Port got ahead in the final quarter and Bomber-turned-Power player Paddy Ryder kicked a couple of match winning goals for us while the crowd booed him like he was Adam Goodes at a Hawthorn match. I remember reading something years ago that Aaron Hamill said after he left St Kilda to play at Carlton. “Why wouldn’t you want to be booed?” he said. “Why would you want to leave a place with everyone’s best wishes?” I think in context that’s so right – you want people to be disappointed that you’re not part of their club any more. Travis Boak had the ultimate captain’s game, leading by example and finishing with a couple of his own. We weren’t pretty, not by any stretch of the imagination, but we got there by 13 points. Essendon coach James Hird later said that Ryder had had a “lucky night” and had really no impact on the game until the end. Maybe, but he had an impact when it counted. You’re officially one of us now, Paddy.

After the final siren sounded and me and the two (by now) very cold boys stood up, we listened to the Port Adelaide song boom around the ground. Both of them agreed it was a terrible song but I don’t care, I’ve never tired of hearing it. We left, slowly and quietly descending the stairs with the other fans and then getting lost in the spill of people across the bridge to Southern Cross Railway Station. “What are you guys doing now?” my new mate asked and I told him I just wanted to go home and call my parents. Understood. We said good bye and he left to catch a train back to his hipster suburb and probably a few extra pieces of warm clothing or a heater. My old mate tried to convince me to have one more beer while the human traffic wanting to ride the trams dispersed but I just wasn’t up for it.

I sat on the 109 tram home, my head propped against the glass as I watched the suburbs of my adopted city flash by. Football and family and friends and just… life. It never turns out quite how you think, never goes how you expect. I still end up being surprised after 36 years.

And a “lucky night” in more ways than one, for more than a few people.

“I’m normally, you know, a pretty reserved kind of guy but I do tend to unleash at the footy.”


Pretty much all of my best memories from the end of my time in Canberra have one bloke in them – Christopher Mark Iverson. Although Ivo was technically my brother’s friend, we ended up living with a big group of other people in a Melrose Place style complex in Kaleen and chaos soon ensued. He’s still one of the best damn alcoholic Trivial Pursuit players I’ve ever met however his penchant for singing tones rather than words on SingStar continues to get under my skin. What I’m trying to say though is that Ivo’s a good bloke, despite the fact he’s a) a Bombers supporter and b) a lawyer. Now that we both live in Melbourne we catch up now and then for Coronas jammed into bowls of frozen margarita and, of course, to talk about football.

Name: Chris Iverson

Age: 33

Recruited from: Albury Wodonga

Occupation: Legal eagle

AFL team followed: Essendon Bombers

All time favourite footy moment: 1993 grand final

“I go for the Essendon Bombers. Why? That’s a good question. Footy is a big part of my family; my mum never followed football until she met my dad and then was quickly indoctrinated into the football way of life. My dad goes for Collingwood and my mum now goes for Brisbane – she’s from Brisbane. Who knows why my dad goes for Collingwood but he does, and he goes for them as all good Collingwood supporters do, he’s one eyed. I have three older brothers and two of them now go for Richmond and one goes for Collingwood. It was a big thing within my family for me, the youngest child, to pick a side. There was two and two – two Collingwood and two Richmond – and my parents and my older siblings were all trying to corrupt me. Anyway, it was a big thing. Family friends also tried to make me go for Sydney, but basically by the time I was 11 my best friend at school was a mad Essendon supporter and he and his dad brought me down from Albury Wodonga to Melbourne to go to an Essendon v Carlton game. I don’t know if you can recall the Essendon/Carlton game in the 1993 early rounds but basically Sticks Kernahan took a mark after the siren and just needed to score a point to win the match. He took the mark 35m out, slight angle and kicked it out of bounds on the full. It was a draw. I’d never been to such an exciting game. To top it off, my mate’s dad knew someone who got us into the Essendon rooms so I then went and met Sheedy and all the Essendon players, got all their autographs and I thought “Oh I might become an Essendon supporter.” Then we came back for the Essendon v Adelaide preliminary final that year and Essendon were down by about 45 points in the third quarter and basically they came back, stormed home, won the match and then the following week won the grand final. I thought, “Yep, that’s it, Essendon.” I wandered between Collingwood, Richmond, Sydney for a while in my youngest years, but then 1993 Essendon, that was it.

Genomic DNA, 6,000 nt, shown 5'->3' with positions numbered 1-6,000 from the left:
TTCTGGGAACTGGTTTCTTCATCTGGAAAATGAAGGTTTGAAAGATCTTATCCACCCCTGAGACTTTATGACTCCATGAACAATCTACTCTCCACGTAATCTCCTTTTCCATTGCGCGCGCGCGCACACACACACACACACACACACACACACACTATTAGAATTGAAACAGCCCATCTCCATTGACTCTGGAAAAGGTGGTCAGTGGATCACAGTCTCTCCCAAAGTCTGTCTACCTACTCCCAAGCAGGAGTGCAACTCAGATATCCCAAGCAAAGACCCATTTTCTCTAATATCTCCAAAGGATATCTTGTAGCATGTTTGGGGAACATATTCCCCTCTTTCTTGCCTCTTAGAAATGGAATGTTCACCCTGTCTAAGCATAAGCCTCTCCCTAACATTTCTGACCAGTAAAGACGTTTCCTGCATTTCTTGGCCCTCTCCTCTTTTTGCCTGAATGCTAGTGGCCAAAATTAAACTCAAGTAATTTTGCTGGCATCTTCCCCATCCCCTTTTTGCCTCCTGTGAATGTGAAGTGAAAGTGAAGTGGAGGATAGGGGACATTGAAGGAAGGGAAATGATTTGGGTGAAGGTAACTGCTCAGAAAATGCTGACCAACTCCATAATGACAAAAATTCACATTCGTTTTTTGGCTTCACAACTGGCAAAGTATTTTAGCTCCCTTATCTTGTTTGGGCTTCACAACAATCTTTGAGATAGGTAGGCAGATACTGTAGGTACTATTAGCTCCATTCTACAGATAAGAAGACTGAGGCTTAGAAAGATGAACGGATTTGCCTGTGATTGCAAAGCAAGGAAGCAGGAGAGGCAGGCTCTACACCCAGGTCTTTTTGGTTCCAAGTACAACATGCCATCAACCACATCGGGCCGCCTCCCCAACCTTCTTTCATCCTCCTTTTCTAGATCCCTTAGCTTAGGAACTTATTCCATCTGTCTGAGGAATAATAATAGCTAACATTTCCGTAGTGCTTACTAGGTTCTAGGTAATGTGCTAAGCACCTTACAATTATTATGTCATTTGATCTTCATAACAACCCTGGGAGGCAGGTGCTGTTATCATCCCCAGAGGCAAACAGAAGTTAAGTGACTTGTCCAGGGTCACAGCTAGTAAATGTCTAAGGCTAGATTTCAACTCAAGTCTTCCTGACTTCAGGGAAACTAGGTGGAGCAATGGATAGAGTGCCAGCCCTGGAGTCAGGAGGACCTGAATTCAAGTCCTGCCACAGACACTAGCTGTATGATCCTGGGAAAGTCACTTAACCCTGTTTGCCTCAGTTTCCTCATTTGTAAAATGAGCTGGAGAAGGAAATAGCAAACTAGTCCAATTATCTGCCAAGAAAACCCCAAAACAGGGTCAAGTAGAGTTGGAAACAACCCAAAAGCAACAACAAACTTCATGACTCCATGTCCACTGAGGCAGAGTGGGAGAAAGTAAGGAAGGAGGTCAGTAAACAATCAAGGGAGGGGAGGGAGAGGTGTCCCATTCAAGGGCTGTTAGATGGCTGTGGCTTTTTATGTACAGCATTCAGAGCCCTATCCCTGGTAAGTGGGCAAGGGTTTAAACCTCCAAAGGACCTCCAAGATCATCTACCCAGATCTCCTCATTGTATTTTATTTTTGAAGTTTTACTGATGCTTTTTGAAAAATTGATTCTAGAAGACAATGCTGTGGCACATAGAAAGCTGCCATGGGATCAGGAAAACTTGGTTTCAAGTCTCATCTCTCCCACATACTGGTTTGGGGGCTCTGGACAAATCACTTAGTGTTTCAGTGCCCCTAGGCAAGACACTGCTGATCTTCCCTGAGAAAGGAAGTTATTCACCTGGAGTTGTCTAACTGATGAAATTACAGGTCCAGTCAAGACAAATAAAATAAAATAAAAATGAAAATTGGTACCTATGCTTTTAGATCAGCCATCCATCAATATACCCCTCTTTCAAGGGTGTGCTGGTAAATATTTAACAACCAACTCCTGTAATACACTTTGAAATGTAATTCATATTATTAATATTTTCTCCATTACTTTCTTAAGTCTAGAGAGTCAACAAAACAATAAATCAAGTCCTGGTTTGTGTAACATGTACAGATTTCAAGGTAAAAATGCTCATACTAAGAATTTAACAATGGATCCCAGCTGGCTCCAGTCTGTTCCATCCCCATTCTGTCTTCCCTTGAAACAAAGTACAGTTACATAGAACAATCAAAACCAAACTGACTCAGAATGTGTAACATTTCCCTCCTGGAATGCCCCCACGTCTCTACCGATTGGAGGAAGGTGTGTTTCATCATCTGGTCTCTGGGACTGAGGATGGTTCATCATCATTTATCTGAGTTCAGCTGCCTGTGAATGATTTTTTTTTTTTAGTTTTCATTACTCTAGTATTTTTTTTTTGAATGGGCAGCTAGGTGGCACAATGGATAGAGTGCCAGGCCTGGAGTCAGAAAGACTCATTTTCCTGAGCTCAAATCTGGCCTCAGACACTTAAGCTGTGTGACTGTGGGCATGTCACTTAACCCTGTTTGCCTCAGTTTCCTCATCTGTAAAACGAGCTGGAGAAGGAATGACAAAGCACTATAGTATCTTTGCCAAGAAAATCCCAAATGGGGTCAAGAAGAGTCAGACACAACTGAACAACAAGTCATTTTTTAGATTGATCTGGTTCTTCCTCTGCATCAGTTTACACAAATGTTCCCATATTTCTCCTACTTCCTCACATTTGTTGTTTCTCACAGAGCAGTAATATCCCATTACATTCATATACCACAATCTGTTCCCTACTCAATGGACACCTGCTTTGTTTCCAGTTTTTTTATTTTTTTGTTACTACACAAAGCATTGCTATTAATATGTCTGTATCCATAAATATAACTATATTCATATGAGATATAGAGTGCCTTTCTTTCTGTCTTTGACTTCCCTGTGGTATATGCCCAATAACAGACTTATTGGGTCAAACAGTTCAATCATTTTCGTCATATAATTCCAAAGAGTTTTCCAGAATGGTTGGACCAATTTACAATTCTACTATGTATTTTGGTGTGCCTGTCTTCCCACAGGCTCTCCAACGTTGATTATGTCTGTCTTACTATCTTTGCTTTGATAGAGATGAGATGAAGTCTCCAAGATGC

That said, it’s hard to keep going for them now. It’s too late now to change teams – my family gave me grief in those early years for changing and it would be even worse now. I think when you’re seven or eight then you’re entitled to take a little bit of time to work out where your allegiances lie – it’s such an important decision! Once I made the decision to commit though, that was it through thick or thin. I’ve got no time for people who switch teams or get on the bandwagon, that sort of thing. Our mutual friend Jimmy, he’s the worst. He has gone for pretty much every team in the NRL; the Chargers for a while there, St George – when I first met him he was a St George fan, then the Canberra Raiders for a bit, then he switched to the Titans when they were first formed and said “Yep, this is the team for me and I’ll never switch again,” now he’s back with the Raiders again. Literally he changes teams all the time. (To be fair Jimmy’s girlfriend is a Raiderette aka Canberra Raiders cheerleader so his most recent switch is probably understandable.)